HOMEWOOD, Alabama — Judge Roy Moore, perhaps the leading candidate in today’s Alabama Senate race, pulled a laminated copy of Joseph Story’s 1833 Commentaries on the Constitution out of his dusty maroon briefcase.
He then flipped about halfway through it and, after running a ruddy finger up and down, pointed to a highlighted line about halfway down the page.
His eyes lit up.
“The answer is right here,” Moore told me, quoting Story’s explanation for the role of religion in American public life, as much from memory as the words in front of him. “‘It was the general, if not the universal, sentiment in America that Christianity ought to be favored by the State,’” Moore said.
Voters in the GOP primary in this deep red state will choose their candidate today for a general election to replace Sen. Jeff Sessions, who left the seat to become Donald Trump’s attorney general. If none of the 10 candidates in the race receive more than 50 percent of the votes on Tuesday, then the top two contenders will head to a run-off in September.
Incumbent Sen. Luther Strange and Rep. Mo Brooks, a Tea Party darling, were expected to be the favorites at the race’s outset. But against all initial expectations, Judge Moore has shot up to the top of the field — and now has a narrow lead in polling, though likely not enough to clear the run-off.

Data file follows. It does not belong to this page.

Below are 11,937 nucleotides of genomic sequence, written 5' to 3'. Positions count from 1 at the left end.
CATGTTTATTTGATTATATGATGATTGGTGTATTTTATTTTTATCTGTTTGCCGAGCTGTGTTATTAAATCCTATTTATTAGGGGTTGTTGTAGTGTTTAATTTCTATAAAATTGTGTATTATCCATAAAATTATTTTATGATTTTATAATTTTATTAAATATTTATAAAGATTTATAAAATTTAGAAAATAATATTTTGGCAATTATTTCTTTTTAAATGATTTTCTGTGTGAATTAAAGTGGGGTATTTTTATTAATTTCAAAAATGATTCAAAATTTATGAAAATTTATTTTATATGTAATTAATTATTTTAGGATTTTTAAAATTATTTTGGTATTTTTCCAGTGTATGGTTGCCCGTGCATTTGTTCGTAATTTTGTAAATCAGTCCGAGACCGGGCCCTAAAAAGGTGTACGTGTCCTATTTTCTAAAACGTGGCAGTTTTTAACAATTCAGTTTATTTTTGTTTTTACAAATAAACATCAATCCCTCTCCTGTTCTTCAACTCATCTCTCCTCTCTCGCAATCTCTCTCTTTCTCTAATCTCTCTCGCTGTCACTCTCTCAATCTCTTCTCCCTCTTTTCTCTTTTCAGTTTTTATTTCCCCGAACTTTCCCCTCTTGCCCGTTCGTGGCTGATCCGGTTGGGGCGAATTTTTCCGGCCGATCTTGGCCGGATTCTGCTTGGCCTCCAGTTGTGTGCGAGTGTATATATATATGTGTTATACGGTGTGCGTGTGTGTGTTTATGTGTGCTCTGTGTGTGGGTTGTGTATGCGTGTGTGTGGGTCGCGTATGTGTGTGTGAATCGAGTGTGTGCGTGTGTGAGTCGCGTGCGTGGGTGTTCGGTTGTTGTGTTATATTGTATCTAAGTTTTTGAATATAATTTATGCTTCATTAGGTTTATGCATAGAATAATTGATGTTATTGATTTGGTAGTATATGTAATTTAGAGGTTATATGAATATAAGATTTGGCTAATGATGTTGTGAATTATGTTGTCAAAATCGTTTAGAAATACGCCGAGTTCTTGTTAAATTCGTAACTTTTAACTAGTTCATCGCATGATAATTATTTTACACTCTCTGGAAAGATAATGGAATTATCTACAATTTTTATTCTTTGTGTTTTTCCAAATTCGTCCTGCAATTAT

“There are communities under Sharia law right now in our country,” Moore told me at a meeting of BamaCarry Inc., Alabama’s “only no compromise gun group,” at Mr. Fang’s Chinese restaurant here on Monday night. “Oklahoma tried passing a law restricting Sharia law, and it failed. Do you know about that?”
Former Chief Justice Roy Moore arrives on horseback to vote in Gallant this morning. pic.twitter.com/eGA8AfgwTy— WilliamThornton (@billineastala) August 15, 2017
Moore’s “rebel” run has astounded observers both in Washington and in Alabama. The judge first gained prominence in national conservative circles in 2003 for refusing to remove the Ten Commandments from his courthouse, and then again in 2015 for refusing to issue same-sex marriage licenses after same-sex marriage was legalized.
There’s a school of thought that says the judge can still be beat. The argument goes that once Strange or Brooks gets knocked out, the non-Moore voters will consolidate behind the less extreme choice in the narrower run-off race. (If you think that’s a safe bet, may I suggest you recall the 2016 Republican presidential primary.)
Shortly after his speech Monday night, I asked Moore to explain his controversial views on religion’s role in public life. A transcript of our conversation follows.
You’ve talked about how we’ve done too much to remove religion from public life and public service.
Where would you cut off the other end of the equation? Where should the limits be between religion and public life if you could?
You have to understand what religion is — the duties you owe to the creator.